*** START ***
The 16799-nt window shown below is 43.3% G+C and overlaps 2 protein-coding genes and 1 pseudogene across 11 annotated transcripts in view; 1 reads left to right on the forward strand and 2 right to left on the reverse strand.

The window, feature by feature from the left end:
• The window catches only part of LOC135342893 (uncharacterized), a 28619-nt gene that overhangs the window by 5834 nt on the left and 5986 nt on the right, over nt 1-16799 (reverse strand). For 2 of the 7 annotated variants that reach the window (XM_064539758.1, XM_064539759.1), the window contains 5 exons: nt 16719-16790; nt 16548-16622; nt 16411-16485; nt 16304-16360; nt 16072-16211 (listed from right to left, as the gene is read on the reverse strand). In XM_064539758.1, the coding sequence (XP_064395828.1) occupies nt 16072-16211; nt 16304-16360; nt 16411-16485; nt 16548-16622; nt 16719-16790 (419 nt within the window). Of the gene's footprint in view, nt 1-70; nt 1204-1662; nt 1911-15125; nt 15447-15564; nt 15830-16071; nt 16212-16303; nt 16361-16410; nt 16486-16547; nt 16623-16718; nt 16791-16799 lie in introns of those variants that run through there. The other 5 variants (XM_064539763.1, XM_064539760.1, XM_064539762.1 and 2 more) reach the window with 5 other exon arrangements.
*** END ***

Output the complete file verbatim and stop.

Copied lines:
The 16799-nt window shown below is 43.3% G+C and overlaps 2 protein-coding genes and 1 pseudogene across 11 annotated transcripts in view; 1 reads left to right on the forward strand and 2 right to left on the reverse strand.

The window, feature by feature from the left end:
• The window catches only part of LOC135342893 (uncharacterized), a 28619-nt gene that overhangs the window by 5834 nt on the left and 5986 nt on the right, over nt 1-16799 (reverse strand). For 2 of the 7 annotated variants that reach the window (XM_064539758.1, XM_064539759.1), the window contains 5 exons: nt 16719-16790; nt 16548-16622; nt 16411-16485; nt 16304-16360; nt 16072-16211 (listed from right to left, as the gene is read on the reverse strand). In XM_064539758.1, the coding sequence (XP_064395828.1) occupies nt 16072-16211; nt 16304-16360; nt 16411-16485; nt 16548-16622; nt 16719-16790 (419 nt within the window). Of the gene's footprint in view, nt 1-70; nt 1204-1662; nt 1911-15125; nt 15447-15564; nt 15830-16071; nt 16212-16303; nt 16361-16410; nt 16486-16547; nt 16623-16718; nt 16791-16799 lie in introns of those variants that run through there. The other 5 variants (XM_064539763.1, XM_064539760.1, XM_064539762.1 and 2 more) reach the window with 5 other exon arrangements.